Over the past two years, I’ve shared a lot of space with cisgender feminists who are seeking to add a trans voice to their panel, event, or conference. I can often sense that these feminists’ hearts are in the right place with regards to trans issues. They’re trying and their effort is real but they’re still struggling to work past some conceptual issues that might affect their language.
So let’s start with the language and work backwards. Trans-inclusive cisgender feminists still have some pretty pernicious habits of language that stubbornly persist in their vocabulary.
Many friends and colleagues have written or tweeted about this problematic language but, much like I did in this frequently shared post on the sex/gender distinction, I wanted to compose a handy reference for cisgender feminists who know they want to be trans-inclusive and have learned some basic vocabulary, but want to learn “how to talk about it” without setting off any alarm bells.
1) Please remove the phrases “female-identified,” “male-identified,””female-bodied,” and “male-bodied” from your vocabulary.
These phrases are my number one pet peeve. Often the people using them think that they’re being really good by using these phrases instead of saying “women” and “men.” What they don’t know is that these phrases have a troubled, transphobic history and carry a lot of conceptual baggage. In their current instantiation, people who use these phrases are often just hypercorrecting, using language that is technically incorrect because it “sounds good.”
But why are they bad? “Female-identified” is a phrase that needlessly divides women with different body types from one another. When combined with language like “female-bodied,” “female-identified” carries with it the suggestion that women without vaginas are not really women, that they only identify as such in spite of their “male” bodies.
Bodies, furthermore, are not inherently male or female. Sex assignment is a social process governed largely by more-or-less arbitrary medical conventions surrounding ideal, normative genital appearance and heterosexual reproductive viability. The rigidity of our society’s two-sex system is by no means a natural outgrowth of our bodily characteristics: it’s our commitment to a two-gender system mapped in reverse onto our bodies.
“But chromsomes!” you might say. Nope. The things that you have learned and internalized about the sex of the human body are so affected by our social ideologies that they cannot be separated from them.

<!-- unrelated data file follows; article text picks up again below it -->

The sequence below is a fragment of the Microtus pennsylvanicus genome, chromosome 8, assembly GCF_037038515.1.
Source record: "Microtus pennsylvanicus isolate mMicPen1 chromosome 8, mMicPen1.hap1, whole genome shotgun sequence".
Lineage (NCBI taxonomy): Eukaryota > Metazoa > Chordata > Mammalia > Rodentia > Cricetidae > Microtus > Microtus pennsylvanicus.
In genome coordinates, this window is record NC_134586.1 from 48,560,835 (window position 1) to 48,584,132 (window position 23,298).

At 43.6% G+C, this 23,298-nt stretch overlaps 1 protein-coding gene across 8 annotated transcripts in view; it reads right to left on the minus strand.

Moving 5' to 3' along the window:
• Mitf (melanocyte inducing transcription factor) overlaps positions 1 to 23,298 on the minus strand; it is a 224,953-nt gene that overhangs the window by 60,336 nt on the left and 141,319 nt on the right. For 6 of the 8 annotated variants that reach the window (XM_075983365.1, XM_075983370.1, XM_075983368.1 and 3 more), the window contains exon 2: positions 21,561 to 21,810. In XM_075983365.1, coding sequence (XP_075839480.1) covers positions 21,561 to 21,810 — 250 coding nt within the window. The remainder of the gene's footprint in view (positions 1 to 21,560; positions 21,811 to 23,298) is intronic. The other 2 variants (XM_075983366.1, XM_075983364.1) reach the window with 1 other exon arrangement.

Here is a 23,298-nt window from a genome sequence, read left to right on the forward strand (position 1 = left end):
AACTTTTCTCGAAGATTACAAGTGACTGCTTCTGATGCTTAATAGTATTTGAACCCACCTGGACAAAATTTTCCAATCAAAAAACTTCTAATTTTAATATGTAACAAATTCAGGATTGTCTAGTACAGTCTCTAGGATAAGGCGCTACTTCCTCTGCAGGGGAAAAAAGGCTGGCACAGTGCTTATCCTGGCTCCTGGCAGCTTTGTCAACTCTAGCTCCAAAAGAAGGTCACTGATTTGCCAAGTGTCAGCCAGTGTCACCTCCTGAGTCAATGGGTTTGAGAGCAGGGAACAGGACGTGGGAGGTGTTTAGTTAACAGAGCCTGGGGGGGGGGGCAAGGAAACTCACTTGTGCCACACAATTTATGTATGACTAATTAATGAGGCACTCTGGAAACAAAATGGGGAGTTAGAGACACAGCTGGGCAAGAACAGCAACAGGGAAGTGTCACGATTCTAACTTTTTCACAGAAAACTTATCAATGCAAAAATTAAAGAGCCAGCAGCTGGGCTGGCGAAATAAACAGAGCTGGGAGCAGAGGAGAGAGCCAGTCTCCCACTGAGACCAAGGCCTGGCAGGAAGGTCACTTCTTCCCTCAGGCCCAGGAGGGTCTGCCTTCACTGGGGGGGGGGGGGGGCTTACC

Even if distinctions like male/female-bodied vs. male/female identified were non-invasive or politically expedient (they’re neither), they also are semantically meaningless when we consider the full range of bodies that the category women includes. An intersex woman, for example, might not have a body that correlates with the full connotations of the phrase “female-bodied,” but may not have born with a penis, either.
Transgender women who have undergone genital reassignment surgery also frustrate the way in which “female-bodied” is used as a distinction between cisgender and transgender women: they have breasts, they have vaginas, and their bodies do not natively produce substantial quantities of testosterone. They don’t have a uterus, sure, but many cisgender women are born without a uterus as well.
By conventional and socially dominant methods of visible measurement, these bodies are female. But I’m pretty sure that people who use the phrase “female-bodied” are intending to exclude these bodies when they deploy that language.
What’s the solution to all this confusion? It’s easier than you might think. “Women” is a category that includes a variety of gender expressions and bodies. It will do just fine when you want to talk about women. “Men” is a category that includes a variety of gender expressions and bodies. It will do just fine when you want to talk about men.
You might not think it’s that simple, however. Feminism and other progressive political movements rightly engage with bodies in their political activism. Feminism, for example, focuses on reproductive justice and healthcare. How can we talk about sex, bodies, and reproduction without drawing lines between transgender women and cisgender women’sbodies?
Easy. When you want to talk about gender, talk about gender. When you want to talk about body politics, talk about bodies. If you want to talk about issues that affect people with vaginas, for example, you’re talking about both men and women.
And, as Katherine Cross observes on Feministing, feminism should fully integrate a focus on transgender women’s reproductive rights and healthcare with a focus on issues like abortion and birth control. Trans women’s bodies are women’s bodies and they deserve a place in the mainstream of feminist body politics and reproductive justice efforts.
To summarize, then, phrases like “female-identified” and “female-bodied” are biologically reductionist, needlessly divisive, and functionally meaningless. If you feel like they are necessary to engage in your form of feminist body politics, it’s time to shake up your body politics. EIther way, please quit using these phrases.
Read more by clicking the title.